GUNTERSVILLE — Days after Alabama Attorney General Steve Marshall testified before the U.S. Congress about the perils of ESG investing, the Alabama Senate passed State Rep. Dan Roberts' (R-Mountain Brook) anti-ESG bill, which has been described as "one of the broadest pieces of ESG legislation in the country."

In a recent interview with 1819 News, Marshall said he supported Roberts' bill and was "appreciative" that Roberts was addressing the issue for the state while Marshall focuses on the national level.

Marshall stressed the importance of educating lawmakers on the full scope of ESG, which stands for environmental, social and governance, and for there to be mechanisms to protect consumers and enforce anti-trust laws.

"You look at the biggest driver inflation. It's going to be around increased energy prices and also the cost of groceries, all of which are impacted by what's going on here," he said. "And one of the things I also noticed is Alabama's anti-trust laws are a little bit weak, and so what we hope to be able to do is to continue to engage policymakers around what we're seeing at a national level and to help them sort of craft ways to make a difference in our state.

"Because one thing just to kind of have kind of a bill that says ESG is bad. I mean, I get that," he added. "But we got to make sure that there's an opportunity to do something."

Marshall said his focus as AG is to work "collectively" with other state leaders on addressing ESG from a national standpoint.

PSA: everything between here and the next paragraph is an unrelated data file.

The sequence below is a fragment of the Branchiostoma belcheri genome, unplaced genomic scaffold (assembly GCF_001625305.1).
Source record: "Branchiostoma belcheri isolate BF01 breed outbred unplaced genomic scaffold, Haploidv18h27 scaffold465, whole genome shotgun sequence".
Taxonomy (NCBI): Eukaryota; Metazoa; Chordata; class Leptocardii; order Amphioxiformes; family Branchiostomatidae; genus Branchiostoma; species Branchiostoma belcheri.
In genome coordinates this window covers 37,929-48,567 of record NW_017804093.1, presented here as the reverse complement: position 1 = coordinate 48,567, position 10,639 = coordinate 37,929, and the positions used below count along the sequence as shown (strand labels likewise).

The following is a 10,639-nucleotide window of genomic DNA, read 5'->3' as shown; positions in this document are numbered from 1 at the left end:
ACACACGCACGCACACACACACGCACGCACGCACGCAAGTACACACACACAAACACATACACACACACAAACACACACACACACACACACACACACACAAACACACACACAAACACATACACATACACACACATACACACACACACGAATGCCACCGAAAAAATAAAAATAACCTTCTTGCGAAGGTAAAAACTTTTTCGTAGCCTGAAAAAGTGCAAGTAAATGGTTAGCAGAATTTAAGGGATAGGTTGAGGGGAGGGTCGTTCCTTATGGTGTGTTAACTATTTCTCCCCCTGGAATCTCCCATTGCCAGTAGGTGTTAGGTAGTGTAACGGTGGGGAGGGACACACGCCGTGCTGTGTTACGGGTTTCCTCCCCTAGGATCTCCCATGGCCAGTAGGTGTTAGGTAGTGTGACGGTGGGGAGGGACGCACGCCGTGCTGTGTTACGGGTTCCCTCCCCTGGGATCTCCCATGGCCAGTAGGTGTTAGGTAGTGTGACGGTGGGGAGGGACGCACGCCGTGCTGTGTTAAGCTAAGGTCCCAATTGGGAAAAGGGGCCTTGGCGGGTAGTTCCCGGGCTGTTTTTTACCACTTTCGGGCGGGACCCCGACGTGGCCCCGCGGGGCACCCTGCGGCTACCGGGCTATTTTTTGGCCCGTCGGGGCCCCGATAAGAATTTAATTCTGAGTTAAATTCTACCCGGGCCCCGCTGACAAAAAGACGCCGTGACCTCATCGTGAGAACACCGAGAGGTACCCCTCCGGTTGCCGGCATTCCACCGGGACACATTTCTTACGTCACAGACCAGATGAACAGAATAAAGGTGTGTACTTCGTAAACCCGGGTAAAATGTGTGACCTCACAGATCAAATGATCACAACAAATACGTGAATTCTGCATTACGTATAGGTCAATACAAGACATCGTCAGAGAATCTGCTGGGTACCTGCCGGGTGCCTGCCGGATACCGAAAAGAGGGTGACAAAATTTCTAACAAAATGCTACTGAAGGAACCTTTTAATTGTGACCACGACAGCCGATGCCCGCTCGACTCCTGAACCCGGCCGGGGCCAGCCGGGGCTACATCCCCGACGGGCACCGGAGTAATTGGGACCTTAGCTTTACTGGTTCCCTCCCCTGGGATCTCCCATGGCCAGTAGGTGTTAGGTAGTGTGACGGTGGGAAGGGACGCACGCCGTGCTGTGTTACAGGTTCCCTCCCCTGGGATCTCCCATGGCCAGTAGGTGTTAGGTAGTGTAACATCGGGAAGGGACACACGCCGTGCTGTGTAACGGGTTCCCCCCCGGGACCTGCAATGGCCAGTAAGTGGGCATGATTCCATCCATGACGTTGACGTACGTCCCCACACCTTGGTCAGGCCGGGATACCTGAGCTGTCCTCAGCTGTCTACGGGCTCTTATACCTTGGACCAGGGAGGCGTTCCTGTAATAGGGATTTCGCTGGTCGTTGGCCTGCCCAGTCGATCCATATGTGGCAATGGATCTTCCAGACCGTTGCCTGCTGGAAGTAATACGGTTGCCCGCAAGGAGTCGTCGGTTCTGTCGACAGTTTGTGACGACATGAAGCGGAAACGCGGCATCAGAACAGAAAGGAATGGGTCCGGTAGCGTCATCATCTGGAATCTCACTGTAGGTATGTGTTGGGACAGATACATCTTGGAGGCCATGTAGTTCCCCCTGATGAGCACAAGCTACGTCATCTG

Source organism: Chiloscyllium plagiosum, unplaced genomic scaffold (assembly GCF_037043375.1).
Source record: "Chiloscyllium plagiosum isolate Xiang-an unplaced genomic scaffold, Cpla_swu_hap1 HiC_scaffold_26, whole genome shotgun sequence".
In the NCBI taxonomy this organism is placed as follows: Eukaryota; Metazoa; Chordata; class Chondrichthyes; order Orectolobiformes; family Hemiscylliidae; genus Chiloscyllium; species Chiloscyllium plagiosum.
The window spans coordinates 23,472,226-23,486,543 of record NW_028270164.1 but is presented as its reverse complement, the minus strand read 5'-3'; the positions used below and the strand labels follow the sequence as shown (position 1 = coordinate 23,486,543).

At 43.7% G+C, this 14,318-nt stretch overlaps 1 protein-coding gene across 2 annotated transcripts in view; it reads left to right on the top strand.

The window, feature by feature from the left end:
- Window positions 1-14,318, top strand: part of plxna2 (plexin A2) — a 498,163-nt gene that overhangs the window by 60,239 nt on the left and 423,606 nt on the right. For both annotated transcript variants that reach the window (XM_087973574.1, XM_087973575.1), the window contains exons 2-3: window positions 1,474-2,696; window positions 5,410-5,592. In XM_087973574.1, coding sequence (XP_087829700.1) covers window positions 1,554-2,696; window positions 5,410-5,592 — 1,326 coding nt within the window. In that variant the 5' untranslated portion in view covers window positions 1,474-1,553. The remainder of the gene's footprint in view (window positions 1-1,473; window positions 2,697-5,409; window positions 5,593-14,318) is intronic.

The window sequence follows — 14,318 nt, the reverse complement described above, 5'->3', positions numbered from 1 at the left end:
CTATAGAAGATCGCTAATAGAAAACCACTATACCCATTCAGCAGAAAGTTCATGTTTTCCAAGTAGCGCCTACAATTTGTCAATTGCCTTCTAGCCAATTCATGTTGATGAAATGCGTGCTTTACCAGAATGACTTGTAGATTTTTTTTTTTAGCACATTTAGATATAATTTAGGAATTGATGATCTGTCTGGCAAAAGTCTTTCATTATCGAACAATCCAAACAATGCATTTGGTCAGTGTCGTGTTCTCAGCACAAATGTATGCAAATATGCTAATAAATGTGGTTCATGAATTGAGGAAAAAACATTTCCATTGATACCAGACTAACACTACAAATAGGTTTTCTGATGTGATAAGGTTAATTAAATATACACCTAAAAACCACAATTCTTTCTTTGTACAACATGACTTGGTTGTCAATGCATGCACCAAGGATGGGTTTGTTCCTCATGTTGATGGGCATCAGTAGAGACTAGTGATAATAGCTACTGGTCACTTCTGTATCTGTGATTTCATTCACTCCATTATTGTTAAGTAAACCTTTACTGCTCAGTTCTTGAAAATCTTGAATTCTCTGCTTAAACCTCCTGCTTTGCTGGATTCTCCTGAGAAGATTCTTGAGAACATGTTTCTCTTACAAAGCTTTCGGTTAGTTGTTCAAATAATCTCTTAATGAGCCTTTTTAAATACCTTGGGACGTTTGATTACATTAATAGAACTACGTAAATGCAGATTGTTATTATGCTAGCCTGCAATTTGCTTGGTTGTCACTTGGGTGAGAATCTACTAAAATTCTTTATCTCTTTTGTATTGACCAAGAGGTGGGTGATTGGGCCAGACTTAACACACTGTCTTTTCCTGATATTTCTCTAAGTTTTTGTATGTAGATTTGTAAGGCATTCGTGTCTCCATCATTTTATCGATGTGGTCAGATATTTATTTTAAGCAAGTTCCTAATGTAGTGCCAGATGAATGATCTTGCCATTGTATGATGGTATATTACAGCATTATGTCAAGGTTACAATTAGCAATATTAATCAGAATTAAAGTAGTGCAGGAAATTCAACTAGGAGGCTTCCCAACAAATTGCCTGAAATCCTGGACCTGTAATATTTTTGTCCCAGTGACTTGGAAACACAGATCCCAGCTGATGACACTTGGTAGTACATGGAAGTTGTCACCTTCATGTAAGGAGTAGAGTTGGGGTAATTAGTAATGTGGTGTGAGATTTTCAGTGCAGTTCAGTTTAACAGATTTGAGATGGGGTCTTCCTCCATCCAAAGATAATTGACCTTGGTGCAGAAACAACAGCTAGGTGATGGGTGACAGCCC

"We have to make sure that we do is evaluate what other states have done, potentially what's worked and what hasn't worked, what makes sense for our state knowing the industries that we have, and then craft something moving forward," he said. "So I think, what Dan's doing is wonderful to be able to kind of get that discussion going on, and then we need to understand that this needs to be an ongoing discussion in what we do."

Before Congress and in the interview with 1819 News, Marshall pointed out the apparent contradictions for those pushing ESG initiatives.

"If we look at the 'S,' the social, one of the things that they want to look at is the labor environment for employees," Marshall said. "Well, the United States is not in the business of solar — that's in China. And much of what is being generated around solar, whether it be the minerals that are a part of the operation to create solar panels and batteries and the manufacturer of these panels, is forced labor. So are we going to somehow or another reward you because you're using solar energy, but you're oppressing the people that are doing it?

"The ESG proponents have no answer for that because you can't have your cake and eat it too. You either got to be all in or you somehow or another got to acknowledge this doesn't really make sense."

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